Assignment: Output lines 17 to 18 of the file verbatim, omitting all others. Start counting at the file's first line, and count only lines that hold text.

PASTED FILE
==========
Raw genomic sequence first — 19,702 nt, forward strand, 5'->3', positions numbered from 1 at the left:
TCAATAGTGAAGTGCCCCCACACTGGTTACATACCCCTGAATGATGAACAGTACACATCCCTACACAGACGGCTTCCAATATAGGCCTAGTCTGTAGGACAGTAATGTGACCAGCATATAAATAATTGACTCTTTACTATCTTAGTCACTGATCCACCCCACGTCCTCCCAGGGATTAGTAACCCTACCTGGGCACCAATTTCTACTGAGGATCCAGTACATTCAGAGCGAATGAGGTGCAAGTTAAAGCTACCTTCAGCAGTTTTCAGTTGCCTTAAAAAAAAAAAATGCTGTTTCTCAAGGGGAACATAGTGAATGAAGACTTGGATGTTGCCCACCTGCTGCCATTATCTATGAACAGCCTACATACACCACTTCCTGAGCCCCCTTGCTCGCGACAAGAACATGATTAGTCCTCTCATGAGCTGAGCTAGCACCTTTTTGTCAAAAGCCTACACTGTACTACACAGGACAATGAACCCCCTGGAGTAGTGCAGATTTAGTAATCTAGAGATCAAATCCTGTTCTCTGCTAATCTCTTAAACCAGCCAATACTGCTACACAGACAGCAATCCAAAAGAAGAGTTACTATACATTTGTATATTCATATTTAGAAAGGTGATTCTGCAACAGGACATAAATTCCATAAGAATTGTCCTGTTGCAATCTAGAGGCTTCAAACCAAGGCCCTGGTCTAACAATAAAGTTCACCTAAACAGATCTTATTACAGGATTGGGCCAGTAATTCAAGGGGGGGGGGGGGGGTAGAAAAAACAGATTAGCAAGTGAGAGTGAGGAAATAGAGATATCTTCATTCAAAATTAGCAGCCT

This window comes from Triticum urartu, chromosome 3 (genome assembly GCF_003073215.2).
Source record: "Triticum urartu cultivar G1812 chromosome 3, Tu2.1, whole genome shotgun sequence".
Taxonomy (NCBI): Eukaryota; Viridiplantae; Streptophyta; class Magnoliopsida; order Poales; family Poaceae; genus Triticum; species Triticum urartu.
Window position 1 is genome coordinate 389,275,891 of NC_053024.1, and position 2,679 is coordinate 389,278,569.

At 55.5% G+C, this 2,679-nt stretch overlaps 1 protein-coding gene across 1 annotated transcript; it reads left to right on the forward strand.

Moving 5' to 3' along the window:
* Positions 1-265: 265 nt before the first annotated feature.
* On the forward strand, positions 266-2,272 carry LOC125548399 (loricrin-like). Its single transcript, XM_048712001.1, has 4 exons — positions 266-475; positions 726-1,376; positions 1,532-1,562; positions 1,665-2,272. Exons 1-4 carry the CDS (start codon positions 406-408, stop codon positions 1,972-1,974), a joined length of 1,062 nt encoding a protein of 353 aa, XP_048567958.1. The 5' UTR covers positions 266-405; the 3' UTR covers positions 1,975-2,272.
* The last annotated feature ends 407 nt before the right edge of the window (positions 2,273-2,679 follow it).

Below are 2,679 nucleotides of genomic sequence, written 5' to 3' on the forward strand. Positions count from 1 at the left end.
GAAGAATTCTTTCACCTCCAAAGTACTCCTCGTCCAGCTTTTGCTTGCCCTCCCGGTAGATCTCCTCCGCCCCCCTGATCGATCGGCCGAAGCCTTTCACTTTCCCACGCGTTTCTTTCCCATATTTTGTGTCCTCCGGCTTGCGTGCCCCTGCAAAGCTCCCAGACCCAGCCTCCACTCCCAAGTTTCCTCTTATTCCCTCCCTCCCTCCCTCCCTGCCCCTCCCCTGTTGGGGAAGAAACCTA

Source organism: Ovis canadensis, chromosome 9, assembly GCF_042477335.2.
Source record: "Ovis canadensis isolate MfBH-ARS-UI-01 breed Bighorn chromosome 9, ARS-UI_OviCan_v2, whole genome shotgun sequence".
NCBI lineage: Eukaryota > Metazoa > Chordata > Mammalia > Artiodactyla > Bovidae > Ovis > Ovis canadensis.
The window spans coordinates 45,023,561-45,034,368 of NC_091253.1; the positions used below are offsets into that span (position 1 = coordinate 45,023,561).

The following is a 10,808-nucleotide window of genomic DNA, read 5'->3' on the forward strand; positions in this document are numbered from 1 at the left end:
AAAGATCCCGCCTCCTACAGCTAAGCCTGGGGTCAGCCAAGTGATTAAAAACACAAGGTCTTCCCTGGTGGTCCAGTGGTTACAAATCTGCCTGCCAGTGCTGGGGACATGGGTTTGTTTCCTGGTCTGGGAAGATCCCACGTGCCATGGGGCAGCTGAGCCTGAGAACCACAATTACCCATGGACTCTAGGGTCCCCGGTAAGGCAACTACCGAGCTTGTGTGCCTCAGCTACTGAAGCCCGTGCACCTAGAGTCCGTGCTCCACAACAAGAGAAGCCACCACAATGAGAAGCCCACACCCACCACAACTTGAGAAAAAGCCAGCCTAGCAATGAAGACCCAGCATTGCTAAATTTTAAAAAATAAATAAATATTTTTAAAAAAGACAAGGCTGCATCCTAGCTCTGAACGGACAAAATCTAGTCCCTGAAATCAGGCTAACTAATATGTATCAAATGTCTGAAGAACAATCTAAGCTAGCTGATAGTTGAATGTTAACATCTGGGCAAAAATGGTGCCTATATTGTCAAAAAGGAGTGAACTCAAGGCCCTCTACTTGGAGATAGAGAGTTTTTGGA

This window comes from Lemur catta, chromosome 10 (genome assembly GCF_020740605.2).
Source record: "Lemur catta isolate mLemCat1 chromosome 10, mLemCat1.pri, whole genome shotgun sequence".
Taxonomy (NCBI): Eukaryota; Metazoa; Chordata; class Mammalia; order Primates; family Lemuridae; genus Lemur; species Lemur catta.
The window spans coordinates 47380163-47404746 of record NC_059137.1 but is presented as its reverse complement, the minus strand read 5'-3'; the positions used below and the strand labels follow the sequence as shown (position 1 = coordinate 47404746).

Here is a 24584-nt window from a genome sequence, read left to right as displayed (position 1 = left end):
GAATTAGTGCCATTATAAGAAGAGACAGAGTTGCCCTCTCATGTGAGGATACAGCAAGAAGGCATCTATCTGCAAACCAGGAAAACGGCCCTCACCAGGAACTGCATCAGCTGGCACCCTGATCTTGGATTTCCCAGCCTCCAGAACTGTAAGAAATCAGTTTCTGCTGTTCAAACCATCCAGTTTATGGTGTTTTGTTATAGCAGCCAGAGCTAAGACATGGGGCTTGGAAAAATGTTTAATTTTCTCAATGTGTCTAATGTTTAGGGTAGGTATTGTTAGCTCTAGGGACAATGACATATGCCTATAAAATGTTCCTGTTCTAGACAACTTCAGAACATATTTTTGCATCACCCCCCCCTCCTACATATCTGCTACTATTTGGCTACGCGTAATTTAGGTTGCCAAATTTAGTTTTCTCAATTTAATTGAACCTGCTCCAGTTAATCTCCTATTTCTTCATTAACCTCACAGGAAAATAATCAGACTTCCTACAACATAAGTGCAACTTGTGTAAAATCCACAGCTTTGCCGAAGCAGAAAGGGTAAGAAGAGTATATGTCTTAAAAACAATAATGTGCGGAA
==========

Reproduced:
The window spans coordinates 45,023,561-45,034,368 of NC_091253.1; the positions used below are offsets into that span (position 1 = coordinate 45,023,561).

The following is a 10,808-nucleotide window of genomic DNA, read 5'->3' on the forward strand; positions in this document are numbered from 1 at the left end: